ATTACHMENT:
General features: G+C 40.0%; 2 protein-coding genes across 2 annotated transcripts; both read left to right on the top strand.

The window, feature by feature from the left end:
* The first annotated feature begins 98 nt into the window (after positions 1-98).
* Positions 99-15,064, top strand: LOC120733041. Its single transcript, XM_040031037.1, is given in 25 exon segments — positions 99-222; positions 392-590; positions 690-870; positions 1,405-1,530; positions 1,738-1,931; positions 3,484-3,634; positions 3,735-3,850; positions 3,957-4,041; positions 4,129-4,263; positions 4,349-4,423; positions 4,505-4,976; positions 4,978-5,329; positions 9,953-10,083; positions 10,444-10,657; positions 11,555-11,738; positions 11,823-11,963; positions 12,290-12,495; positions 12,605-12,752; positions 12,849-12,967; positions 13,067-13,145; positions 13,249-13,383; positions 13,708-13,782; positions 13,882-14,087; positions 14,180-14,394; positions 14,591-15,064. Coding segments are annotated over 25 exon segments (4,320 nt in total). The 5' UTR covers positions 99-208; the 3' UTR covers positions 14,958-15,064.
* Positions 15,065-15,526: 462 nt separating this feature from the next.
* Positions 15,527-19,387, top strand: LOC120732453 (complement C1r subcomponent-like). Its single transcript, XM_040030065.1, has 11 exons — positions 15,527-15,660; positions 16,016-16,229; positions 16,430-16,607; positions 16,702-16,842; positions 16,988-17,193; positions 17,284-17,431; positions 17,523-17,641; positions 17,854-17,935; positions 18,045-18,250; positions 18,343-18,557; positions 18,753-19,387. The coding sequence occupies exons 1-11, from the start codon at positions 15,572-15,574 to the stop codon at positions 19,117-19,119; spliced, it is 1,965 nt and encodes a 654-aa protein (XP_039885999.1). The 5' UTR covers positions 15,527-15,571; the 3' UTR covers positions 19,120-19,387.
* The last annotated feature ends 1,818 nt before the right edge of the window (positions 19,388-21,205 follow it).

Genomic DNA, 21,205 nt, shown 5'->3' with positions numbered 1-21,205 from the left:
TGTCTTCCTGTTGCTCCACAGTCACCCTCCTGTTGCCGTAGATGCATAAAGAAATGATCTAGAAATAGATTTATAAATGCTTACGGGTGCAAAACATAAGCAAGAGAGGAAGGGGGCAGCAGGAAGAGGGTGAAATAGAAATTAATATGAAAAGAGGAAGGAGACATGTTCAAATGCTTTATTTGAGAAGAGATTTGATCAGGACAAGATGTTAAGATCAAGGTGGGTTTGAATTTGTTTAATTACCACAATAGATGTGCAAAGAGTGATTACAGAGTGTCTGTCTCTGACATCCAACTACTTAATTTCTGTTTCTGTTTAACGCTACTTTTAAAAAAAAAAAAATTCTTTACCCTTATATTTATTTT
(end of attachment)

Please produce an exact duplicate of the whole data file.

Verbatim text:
General features: G+C 40.0%; 2 protein-coding genes across 2 annotated transcripts; both read left to right on the top strand.

The window, feature by feature from the left end:
* The first annotated feature begins 98 nt into the window (after positions 1-98).
* Positions 99-15,064, top strand: LOC120733041. Its single transcript, XM_040031037.1, is given in 25 exon segments — positions 99-222; positions 392-590; positions 690-870; positions 1,405-1,530; positions 1,738-1,931; positions 3,484-3,634; positions 3,735-3,850; positions 3,957-4,041; positions 4,129-4,263; positions 4,349-4,423; positions 4,505-4,976; positions 4,978-5,329; positions 9,953-10,083; positions 10,444-10,657; positions 11,555-11,738; positions 11,823-11,963; positions 12,290-12,495; positions 12,605-12,752; positions 12,849-12,967; positions 13,067-13,145; positions 13,249-13,383; positions 13,708-13,782; positions 13,882-14,087; positions 14,180-14,394; positions 14,591-15,064. Coding segments are annotated over 25 exon segments (4,320 nt in total). The 5' UTR covers positions 99-208; the 3' UTR covers positions 14,958-15,064.
* Positions 15,065-15,526: 462 nt separating this feature from the next.
* Positions 15,527-19,387, top strand: LOC120732453 (complement C1r subcomponent-like). Its single transcript, XM_040030065.1, has 11 exons — positions 15,527-15,660; positions 16,016-16,229; positions 16,430-16,607; positions 16,702-16,842; positions 16,988-17,193; positions 17,284-17,431; positions 17,523-17,641; positions 17,854-17,935; positions 18,045-18,250; positions 18,343-18,557; positions 18,753-19,387. The coding sequence occupies exons 1-11, from the start codon at positions 15,572-15,574 to the stop codon at positions 19,117-19,119; spliced, it is 1,965 nt and encodes a 654-aa protein (XP_039885999.1). The 5' UTR covers positions 15,527-15,571; the 3' UTR covers positions 19,120-19,387.
* The last annotated feature ends 1,818 nt before the right edge of the window (positions 19,388-21,205 follow it).

Genomic DNA, 21,205 nt, shown 5'->3' with positions numbered 1-21,205 from the left:
TGTCTTCCTGTTGCTCCACAGTCACCCTCCTGTTGCCGTAGATGCATAAAGAAATGATCTAGAAATAGATTTATAAATGCTTACGGGTGCAAAACATAAGCAAGAGAGGAAGGGGGCAGCAGGAAGAGGGTGAAATAGAAATTAATATGAAAAGAGGAAGGAGACATGTTCAAATGCTTTATTTGAGAAGAGATTTGATCAGGACAAGATGTTAAGATCAAGGTGGGTTTGAATTTGTTTAATTACCACAATAGATGTGCAAAGAGTGATTACAGAGTGTCTGTCTCTGACATCCAACTACTTAATTTCTGTTTCTGTTTAACGCTACTTTTAAAAAAAAAAAAATTCTTTACCCTTATATTTATTTT